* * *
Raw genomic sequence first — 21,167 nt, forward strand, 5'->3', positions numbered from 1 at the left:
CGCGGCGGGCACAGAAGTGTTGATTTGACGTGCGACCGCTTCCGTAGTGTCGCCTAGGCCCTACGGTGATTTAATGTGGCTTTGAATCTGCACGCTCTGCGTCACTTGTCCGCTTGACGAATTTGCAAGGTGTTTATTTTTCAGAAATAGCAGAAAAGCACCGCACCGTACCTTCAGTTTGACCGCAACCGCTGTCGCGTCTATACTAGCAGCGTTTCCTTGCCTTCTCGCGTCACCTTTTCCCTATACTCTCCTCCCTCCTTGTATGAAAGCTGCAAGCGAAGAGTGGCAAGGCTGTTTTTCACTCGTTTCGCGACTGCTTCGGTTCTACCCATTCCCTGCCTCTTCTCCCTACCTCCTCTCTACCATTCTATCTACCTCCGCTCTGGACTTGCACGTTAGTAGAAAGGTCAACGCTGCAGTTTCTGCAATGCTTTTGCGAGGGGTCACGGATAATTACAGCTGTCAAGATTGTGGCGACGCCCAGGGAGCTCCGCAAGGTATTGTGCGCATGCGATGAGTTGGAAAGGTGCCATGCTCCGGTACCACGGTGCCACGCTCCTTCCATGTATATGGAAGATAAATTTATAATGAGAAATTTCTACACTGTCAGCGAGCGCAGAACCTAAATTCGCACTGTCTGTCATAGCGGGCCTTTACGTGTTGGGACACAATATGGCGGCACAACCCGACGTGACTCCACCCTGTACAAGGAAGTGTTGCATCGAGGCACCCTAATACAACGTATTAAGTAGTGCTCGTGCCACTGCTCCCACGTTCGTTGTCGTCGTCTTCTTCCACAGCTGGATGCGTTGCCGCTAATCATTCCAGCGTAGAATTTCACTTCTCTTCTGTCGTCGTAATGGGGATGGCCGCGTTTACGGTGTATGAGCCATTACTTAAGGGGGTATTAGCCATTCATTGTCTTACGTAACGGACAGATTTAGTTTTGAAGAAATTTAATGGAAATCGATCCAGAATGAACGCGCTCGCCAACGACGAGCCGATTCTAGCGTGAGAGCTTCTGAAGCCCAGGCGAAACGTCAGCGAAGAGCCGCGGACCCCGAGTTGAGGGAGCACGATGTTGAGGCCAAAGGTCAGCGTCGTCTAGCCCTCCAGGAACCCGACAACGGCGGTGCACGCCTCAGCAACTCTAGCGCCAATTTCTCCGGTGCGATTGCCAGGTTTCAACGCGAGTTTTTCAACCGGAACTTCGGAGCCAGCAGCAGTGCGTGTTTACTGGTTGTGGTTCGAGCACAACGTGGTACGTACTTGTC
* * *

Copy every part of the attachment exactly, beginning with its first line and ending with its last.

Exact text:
Raw genomic sequence first — 21,167 nt, forward strand, 5'->3', positions numbered from 1 at the left:
CGCGGCGGGCACAGAAGTGTTGATTTGACGTGCGACCGCTTCCGTAGTGTCGCCTAGGCCCTACGGTGATTTAATGTGGCTTTGAATCTGCACGCTCTGCGTCACTTGTCCGCTTGACGAATTTGCAAGGTGTTTATTTTTCAGAAATAGCAGAAAAGCACCGCACCGTACCTTCAGTTTGACCGCAACCGCTGTCGCGTCTATACTAGCAGCGTTTCCTTGCCTTCTCGCGTCACCTTTTCCCTATACTCTCCTCCCTCCTTGTATGAAAGCTGCAAGCGAAGAGTGGCAAGGCTGTTTTTCACTCGTTTCGCGACTGCTTCGGTTCTACCCATTCCCTGCCTCTTCTCCCTACCTCCTCTCTACCATTCTATCTACCTCCGCTCTGGACTTGCACGTTAGTAGAAAGGTCAACGCTGCAGTTTCTGCAATGCTTTTGCGAGGGGTCACGGATAATTACAGCTGTCAAGATTGTGGCGACGCCCAGGGAGCTCCGCAAGGTATTGTGCGCATGCGATGAGTTGGAAAGGTGCCATGCTCCGGTACCACGGTGCCACGCTCCTTCCATGTATATGGAAGATAAATTTATAATGAGAAATTTCTACACTGTCAGCGAGCGCAGAACCTAAATTCGCACTGTCTGTCATAGCGGGCCTTTACGTGTTGGGACACAATATGGCGGCACAACCCGACGTGACTCCACCCTGTACAAGGAAGTGTTGCATCGAGGCACCCTAATACAACGTATTAAGTAGTGCTCGTGCCACTGCTCCCACGTTCGTTGTCGTCGTCTTCTTCCACAGCTGGATGCGTTGCCGCTAATCATTCCAGCGTAGAATTTCACTTCTCTTCTGTCGTCGTAATGGGGATGGCCGCGTTTACGGTGTATGAGCCATTACTTAAGGGGGTATTAGCCATTCATTGTCTTACGTAACGGACAGATTTAGTTTTGAAGAAATTTAATGGAAATCGATCCAGAATGAACGCGCTCGCCAACGACGAGCCGATTCTAGCGTGAGAGCTTCTGAAGCCCAGGCGAAACGTCAGCGAAGAGCCGCGGACCCCGAGTTGAGGGAGCACGATGTTGAGGCCAAAGGTCAGCGTCGTCTAGCCCTCCAGGAACCCGACAACGGCGGTGCACGCCTCAGCAACTCTAGCGCCAATTTCTCCGGTGCGATTGCCAGGTTTCAACGCGAGTTTTTCAACCGGAACTTCGGAGCCAGCAGCAGTGCGTGTTTACTGGTTGTGGTTCGAGCACAACGTGGTACGTACTTGTC